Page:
Is Pakistan finally ready to talk peace?
Maybe, if President Asif Ali Zardari can muster enough support to act as more than a figurehead in the army-ruled, nearly-failed state, new revelations by India's defense minister about the content of the April 8 lunch meeting between Zardari and Indian prime minister Manmohan Singh suggest.
According to defense minister AK Antony, Zardari made a formal offer to withdraw Pakistani troops from the contested Siachen glacier -- where more than 100 Pakistani soldiers had recently been killed by an avalanche -- at the otherwise low-key lunch, reports Business Standard.
"While several Pakistani decision-makers, including the army chief, General Ashfaq Pervez Kayani, and Pakistan Muslim League (Nawaz) chief, Nawaz Sharif, have issued media calls for a mutual withdrawal, only now has it emerged that Pakistan officially broached this proposal with New Delhi," the paper said.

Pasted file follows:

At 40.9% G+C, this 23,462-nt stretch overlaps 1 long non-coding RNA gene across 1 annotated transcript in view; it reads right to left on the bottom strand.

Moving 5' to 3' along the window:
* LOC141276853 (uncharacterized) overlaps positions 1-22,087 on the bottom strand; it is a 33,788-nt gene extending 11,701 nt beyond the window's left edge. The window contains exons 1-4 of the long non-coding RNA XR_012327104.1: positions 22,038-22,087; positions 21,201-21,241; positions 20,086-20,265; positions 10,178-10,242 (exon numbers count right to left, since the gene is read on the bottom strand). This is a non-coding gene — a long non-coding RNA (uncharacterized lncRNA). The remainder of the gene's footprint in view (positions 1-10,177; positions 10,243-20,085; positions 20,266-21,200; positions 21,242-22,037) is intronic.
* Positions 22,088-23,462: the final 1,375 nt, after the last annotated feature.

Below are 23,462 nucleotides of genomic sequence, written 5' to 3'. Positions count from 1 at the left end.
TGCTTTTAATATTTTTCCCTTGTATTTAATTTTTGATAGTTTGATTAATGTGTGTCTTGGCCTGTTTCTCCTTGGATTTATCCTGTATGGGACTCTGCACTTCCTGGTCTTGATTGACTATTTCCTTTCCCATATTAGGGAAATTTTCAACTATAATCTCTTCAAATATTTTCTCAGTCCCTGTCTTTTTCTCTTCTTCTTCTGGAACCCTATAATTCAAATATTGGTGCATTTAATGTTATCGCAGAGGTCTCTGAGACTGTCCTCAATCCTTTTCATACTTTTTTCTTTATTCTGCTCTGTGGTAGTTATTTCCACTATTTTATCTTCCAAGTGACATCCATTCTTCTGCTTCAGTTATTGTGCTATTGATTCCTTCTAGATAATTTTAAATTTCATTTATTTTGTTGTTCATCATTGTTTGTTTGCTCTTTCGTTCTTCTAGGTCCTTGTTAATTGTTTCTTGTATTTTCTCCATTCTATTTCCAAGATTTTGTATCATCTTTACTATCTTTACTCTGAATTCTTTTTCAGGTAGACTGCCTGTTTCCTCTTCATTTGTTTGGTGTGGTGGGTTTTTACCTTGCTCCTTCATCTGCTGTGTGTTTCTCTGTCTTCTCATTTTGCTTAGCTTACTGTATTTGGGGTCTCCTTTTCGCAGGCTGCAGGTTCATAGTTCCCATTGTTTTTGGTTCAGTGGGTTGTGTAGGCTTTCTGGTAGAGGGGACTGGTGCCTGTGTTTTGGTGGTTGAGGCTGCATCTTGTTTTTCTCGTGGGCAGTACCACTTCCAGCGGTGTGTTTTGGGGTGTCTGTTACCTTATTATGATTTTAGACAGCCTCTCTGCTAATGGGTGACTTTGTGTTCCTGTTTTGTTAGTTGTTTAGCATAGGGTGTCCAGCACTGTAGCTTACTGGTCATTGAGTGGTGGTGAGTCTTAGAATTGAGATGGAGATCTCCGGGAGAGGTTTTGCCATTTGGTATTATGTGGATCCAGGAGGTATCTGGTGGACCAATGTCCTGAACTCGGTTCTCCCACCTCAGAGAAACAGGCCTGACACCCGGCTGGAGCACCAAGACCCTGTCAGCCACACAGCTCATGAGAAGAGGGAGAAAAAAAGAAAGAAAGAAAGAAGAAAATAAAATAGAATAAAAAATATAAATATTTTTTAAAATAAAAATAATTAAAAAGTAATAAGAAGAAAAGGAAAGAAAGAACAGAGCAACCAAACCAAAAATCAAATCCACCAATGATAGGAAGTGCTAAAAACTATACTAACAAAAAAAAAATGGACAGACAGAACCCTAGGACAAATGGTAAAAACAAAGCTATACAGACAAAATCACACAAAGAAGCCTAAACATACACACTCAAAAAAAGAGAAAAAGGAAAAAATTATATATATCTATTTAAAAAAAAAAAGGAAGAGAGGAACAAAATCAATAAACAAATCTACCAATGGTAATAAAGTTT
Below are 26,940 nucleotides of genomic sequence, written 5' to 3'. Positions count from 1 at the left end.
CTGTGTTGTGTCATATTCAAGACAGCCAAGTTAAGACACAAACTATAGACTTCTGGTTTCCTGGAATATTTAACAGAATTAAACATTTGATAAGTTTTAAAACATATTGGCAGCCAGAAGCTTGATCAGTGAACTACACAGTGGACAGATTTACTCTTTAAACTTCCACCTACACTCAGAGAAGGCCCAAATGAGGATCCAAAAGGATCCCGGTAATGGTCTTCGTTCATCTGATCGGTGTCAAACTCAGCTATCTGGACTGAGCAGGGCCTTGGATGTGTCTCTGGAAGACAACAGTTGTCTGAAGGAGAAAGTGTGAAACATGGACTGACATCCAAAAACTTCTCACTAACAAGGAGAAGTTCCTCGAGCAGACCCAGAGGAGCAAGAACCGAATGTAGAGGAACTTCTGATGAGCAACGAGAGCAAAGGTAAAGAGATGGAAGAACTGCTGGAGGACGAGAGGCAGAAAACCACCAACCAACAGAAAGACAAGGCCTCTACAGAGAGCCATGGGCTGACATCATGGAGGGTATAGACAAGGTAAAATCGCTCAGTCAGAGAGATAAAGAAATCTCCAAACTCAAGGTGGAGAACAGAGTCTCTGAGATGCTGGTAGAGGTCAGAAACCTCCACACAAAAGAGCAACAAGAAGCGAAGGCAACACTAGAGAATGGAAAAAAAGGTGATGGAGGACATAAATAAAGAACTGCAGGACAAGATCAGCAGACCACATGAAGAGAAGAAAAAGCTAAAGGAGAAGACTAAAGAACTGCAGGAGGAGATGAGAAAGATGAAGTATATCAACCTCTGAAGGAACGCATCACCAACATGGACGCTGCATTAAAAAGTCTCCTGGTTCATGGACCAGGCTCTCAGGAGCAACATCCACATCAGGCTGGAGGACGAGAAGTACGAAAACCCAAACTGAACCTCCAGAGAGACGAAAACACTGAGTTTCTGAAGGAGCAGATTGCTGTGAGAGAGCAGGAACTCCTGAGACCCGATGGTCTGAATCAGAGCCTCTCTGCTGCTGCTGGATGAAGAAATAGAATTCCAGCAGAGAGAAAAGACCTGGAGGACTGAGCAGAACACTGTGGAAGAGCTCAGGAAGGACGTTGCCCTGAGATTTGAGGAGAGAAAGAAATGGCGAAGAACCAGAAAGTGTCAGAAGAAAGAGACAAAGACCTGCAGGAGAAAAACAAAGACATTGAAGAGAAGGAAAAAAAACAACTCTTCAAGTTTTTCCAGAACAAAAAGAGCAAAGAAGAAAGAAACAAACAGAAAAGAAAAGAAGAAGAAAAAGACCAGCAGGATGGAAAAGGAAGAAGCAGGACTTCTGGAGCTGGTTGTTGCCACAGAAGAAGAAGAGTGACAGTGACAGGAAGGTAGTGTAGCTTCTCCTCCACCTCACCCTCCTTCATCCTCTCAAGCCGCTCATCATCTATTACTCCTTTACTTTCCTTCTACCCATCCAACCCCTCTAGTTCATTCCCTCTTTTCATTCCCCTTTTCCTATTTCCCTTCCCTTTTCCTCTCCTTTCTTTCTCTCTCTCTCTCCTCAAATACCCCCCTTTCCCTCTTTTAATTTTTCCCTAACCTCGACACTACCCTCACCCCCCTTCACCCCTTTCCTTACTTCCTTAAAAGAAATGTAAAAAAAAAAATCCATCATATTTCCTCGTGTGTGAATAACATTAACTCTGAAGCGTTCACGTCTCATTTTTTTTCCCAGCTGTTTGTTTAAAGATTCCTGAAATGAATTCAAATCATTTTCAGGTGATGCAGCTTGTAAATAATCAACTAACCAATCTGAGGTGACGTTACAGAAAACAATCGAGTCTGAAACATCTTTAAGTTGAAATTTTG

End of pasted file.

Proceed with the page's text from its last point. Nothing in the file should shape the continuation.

Apparently, the Pakistani army is also in favor of demilitarization of the glacier, known as the "highest battleground on earth." Subject to periodic skirmishes since the 1980s, Siachen has been under ceasefire since 2003. But loss of life remains high due to the extreme weather conditions at altitude of greater than 20,000 feet. Frostbite, avalanches and other altitude- and weather-related causes have killed more than 2,000 soldiers -- from both sides -- in the contest over the grim piece of ice and rock.
However, Indians like former foreign secretary Kanwal Sibal argue that there is no reason for New Delhi to make what amounts to territorial concessions for the sake of peace.
"Those who advocate withdrawal from Siachen - or more appropriately Saltoro as Siachen lies to its east - need to clarify whether we are occupying Pakistani territory," Sibal writes in the Daily Mail. "If we are, withdrawal could be mooted. If we are not, then why should we withdraw from our own territory simply because Pakistan contests India's sovereignty over this part of J&K and insists we accept its position?"
"We were compelled to occupy the Saltoro Ridge to prevent Pakistan (under a certain Brigadier Musharraf) from occupying it and threatening our hold over the Shyok valley and potentially Ladakh itself. Why should Pakistan have wanted to occupy these punishing heights if they have no strategic value?"